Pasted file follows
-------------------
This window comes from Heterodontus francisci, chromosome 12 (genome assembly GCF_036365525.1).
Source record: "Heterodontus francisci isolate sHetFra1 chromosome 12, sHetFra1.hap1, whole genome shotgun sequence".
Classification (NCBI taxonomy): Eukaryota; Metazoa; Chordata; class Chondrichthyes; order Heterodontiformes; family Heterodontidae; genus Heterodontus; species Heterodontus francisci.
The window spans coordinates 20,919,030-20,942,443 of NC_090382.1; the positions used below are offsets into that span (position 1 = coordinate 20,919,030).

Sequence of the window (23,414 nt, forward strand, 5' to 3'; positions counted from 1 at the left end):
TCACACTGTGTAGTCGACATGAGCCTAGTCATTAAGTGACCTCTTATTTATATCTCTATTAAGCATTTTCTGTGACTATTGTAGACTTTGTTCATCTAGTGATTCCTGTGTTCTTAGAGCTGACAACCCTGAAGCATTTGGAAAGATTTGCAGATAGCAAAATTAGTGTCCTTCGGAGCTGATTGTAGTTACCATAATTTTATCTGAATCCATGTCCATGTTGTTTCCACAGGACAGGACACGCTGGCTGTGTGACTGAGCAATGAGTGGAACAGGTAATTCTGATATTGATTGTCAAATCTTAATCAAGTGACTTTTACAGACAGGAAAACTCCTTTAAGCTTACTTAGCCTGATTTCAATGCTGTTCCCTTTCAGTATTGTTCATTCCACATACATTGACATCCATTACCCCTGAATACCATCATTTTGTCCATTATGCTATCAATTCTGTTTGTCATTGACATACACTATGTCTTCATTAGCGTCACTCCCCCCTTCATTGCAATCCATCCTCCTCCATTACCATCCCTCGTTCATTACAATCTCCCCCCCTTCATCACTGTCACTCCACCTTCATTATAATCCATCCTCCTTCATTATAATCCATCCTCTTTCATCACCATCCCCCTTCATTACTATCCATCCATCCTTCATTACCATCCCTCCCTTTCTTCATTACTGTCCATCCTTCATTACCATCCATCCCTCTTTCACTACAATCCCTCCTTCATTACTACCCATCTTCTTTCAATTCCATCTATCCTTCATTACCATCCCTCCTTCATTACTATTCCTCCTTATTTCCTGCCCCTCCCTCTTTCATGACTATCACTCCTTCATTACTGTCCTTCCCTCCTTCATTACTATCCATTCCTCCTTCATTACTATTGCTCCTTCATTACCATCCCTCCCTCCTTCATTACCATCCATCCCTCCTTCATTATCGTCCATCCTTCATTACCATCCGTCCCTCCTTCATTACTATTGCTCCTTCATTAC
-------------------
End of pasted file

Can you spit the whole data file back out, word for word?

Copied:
This window comes from Heterodontus francisci, chromosome 12 (genome assembly GCF_036365525.1).
Source record: "Heterodontus francisci isolate sHetFra1 chromosome 12, sHetFra1.hap1, whole genome shotgun sequence".
Classification (NCBI taxonomy): Eukaryota; Metazoa; Chordata; class Chondrichthyes; order Heterodontiformes; family Heterodontidae; genus Heterodontus; species Heterodontus francisci.
The window spans coordinates 20,919,030-20,942,443 of NC_090382.1; the positions used below are offsets into that span (position 1 = coordinate 20,919,030).

Sequence of the window (23,414 nt, forward strand, 5' to 3'; positions counted from 1 at the left end):
TCACACTGTGTAGTCGACATGAGCCTAGTCATTAAGTGACCTCTTATTTATATCTCTATTAAGCATTTTCTGTGACTATTGTAGACTTTGTTCATCTAGTGATTCCTGTGTTCTTAGAGCTGACAACCCTGAAGCATTTGGAAAGATTTGCAGATAGCAAAATTAGTGTCCTTCGGAGCTGATTGTAGTTACCATAATTTTATCTGAATCCATGTCCATGTTGTTTCCACAGGACAGGACACGCTGGCTGTGTGACTGAGCAATGAGTGGAACAGGTAATTCTGATATTGATTGTCAAATCTTAATCAAGTGACTTTTACAGACAGGAAAACTCCTTTAAGCTTACTTAGCCTGATTTCAATGCTGTTCCCTTTCAGTATTGTTCATTCCACATACATTGACATCCATTACCCCTGAATACCATCATTTTGTCCATTATGCTATCAATTCTGTTTGTCATTGACATACACTATGTCTTCATTAGCGTCACTCCCCCCTTCATTGCAATCCATCCTCCTCCATTACCATCCCTCGTTCATTACAATCTCCCCCCCTTCATCACTGTCACTCCACCTTCATTATAATCCATCCTCCTTCATTATAATCCATCCTCTTTCATCACCATCCCCCTTCATTACTATCCATCCATCCTTCATTACCATCCCTCCCTTTCTTCATTACTGTCCATCCTTCATTACCATCCATCCCTCTTTCACTACAATCCCTCCTTCATTACTACCCATCTTCTTTCAATTCCATCTATCCTTCATTACCATCCCTCCTTCATTACTATTCCTCCTTATTTCCTGCCCCTCCCTCTTTCATGACTATCACTCCTTCATTACTGTCCTTCCCTCCTTCATTACTATCCATTCCTCCTTCATTACTATTGCTCCTTCATTACCATCCCTCCCTCCTTCATTACCATCCATCCCTCCTTCATTATCGTCCATCCTTCATTACCATCCGTCCCTCCTTCATTACTATTGCTCCTTCATTAC